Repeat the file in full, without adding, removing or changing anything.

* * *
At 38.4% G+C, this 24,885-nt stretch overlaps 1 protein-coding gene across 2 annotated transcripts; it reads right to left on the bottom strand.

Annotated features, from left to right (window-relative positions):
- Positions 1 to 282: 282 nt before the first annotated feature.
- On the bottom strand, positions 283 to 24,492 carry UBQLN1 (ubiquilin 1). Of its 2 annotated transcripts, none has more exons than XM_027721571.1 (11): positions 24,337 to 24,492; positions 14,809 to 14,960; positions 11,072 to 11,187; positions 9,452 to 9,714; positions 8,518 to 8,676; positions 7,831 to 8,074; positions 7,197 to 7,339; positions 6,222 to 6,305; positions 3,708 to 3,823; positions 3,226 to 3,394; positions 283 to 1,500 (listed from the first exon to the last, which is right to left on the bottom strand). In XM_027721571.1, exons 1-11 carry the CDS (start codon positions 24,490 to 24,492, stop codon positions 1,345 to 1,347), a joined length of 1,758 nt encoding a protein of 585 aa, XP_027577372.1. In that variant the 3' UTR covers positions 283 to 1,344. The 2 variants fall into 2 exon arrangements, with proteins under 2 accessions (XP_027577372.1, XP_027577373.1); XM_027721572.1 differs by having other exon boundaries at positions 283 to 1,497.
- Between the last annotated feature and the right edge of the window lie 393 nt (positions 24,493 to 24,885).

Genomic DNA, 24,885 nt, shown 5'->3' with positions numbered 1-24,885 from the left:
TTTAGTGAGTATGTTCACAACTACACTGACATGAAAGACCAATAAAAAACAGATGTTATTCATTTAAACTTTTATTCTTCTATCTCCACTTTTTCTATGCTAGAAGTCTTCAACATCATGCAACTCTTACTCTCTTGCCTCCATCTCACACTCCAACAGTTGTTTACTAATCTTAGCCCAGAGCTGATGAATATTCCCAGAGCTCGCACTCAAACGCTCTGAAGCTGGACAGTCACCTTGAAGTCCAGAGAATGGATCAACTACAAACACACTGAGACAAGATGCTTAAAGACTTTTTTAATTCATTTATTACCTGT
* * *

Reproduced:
At 38.4% G+C, this 24,885-nt stretch overlaps 1 protein-coding gene across 2 annotated transcripts; it reads right to left on the bottom strand.

Annotated features, from left to right (window-relative positions):
- Positions 1 to 282: 282 nt before the first annotated feature.
- On the bottom strand, positions 283 to 24,492 carry UBQLN1 (ubiquilin 1). Of its 2 annotated transcripts, none has more exons than XM_027721571.1 (11): positions 24,337 to 24,492; positions 14,809 to 14,960; positions 11,072 to 11,187; positions 9,452 to 9,714; positions 8,518 to 8,676; positions 7,831 to 8,074; positions 7,197 to 7,339; positions 6,222 to 6,305; positions 3,708 to 3,823; positions 3,226 to 3,394; positions 283 to 1,500 (listed from the first exon to the last, which is right to left on the bottom strand). In XM_027721571.1, exons 1-11 carry the CDS (start codon positions 24,490 to 24,492, stop codon positions 1,345 to 1,347), a joined length of 1,758 nt encoding a protein of 585 aa, XP_027577372.1. In that variant the 3' UTR covers positions 283 to 1,344. The 2 variants fall into 2 exon arrangements, with proteins under 2 accessions (XP_027577372.1, XP_027577373.1); XM_027721572.1 differs by having other exon boundaries at positions 283 to 1,497.
- Between the last annotated feature and the right edge of the window lie 393 nt (positions 24,493 to 24,885).

Genomic DNA, 24,885 nt, shown 5'->3' with positions numbered 1-24,885 from the left:
TTTAGTGAGTATGTTCACAACTACACTGACATGAAAGACCAATAAAAAACAGATGTTATTCATTTAAACTTTTATTCTTCTATCTCCACTTTTTCTATGCTAGAAGTCTTCAACATCATGCAACTCTTACTCTCTTGCCTCCATCTCACACTCCAACAGTTGTTTACTAATCTTAGCCCAGAGCTGATGAATATTCCCAGAGCTCGCACTCAAACGCTCTGAAGCTGGACAGTCACCTTGAAGTCCAGAGAATGGATCAACTACAAACACACTGAGACAAGATGCTTAAAGACTTTTTTAATTCATTTATTACCTGT